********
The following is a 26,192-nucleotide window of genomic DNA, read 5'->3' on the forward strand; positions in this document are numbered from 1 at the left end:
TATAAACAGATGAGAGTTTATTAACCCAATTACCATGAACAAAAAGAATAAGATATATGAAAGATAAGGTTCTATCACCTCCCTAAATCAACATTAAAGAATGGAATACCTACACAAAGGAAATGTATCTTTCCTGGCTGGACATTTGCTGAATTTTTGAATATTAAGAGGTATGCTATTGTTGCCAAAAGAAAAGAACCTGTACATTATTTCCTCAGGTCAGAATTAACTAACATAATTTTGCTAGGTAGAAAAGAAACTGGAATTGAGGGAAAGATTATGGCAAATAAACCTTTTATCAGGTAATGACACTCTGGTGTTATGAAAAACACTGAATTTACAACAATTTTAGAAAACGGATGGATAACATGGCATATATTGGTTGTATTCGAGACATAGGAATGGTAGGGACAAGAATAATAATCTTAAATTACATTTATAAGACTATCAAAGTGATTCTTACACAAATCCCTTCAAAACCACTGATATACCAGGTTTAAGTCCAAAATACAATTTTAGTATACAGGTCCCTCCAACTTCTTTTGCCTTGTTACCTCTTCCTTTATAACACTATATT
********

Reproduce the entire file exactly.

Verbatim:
The following is a 26,192-nucleotide window of genomic DNA, read 5'->3' on the forward strand; positions in this document are numbered from 1 at the left end:
TATAAACAGATGAGAGTTTATTAACCCAATTACCATGAACAAAAAGAATAAGATATATGAAAGATAAGGTTCTATCACCTCCCTAAATCAACATTAAAGAATGGAATACCTACACAAAGGAAATGTATCTTTCCTGGCTGGACATTTGCTGAATTTTTGAATATTAAGAGGTATGCTATTGTTGCCAAAAGAAAAGAACCTGTACATTATTTCCTCAGGTCAGAATTAACTAACATAATTTTGCTAGGTAGAAAAGAAACTGGAATTGAGGGAAAGATTATGGCAAATAAACCTTTTATCAGGTAATGACACTCTGGTGTTATGAAAAACACTGAATTTACAACAATTTTAGAAAACGGATGGATAACATGGCATATATTGGTTGTATTCGAGACATAGGAATGGTAGGGACAAGAATAATAATCTTAAATTACATTTATAAGACTATCAAAGTGATTCTTACACAAATCCCTTCAAAACCACTGATATACCAGGTTTAAGTCCAAAATACAATTTTAGTATACAGGTCCCTCCAACTTCTTTTGCCTTGTTACCTCTTCCTTTATAACACTATATT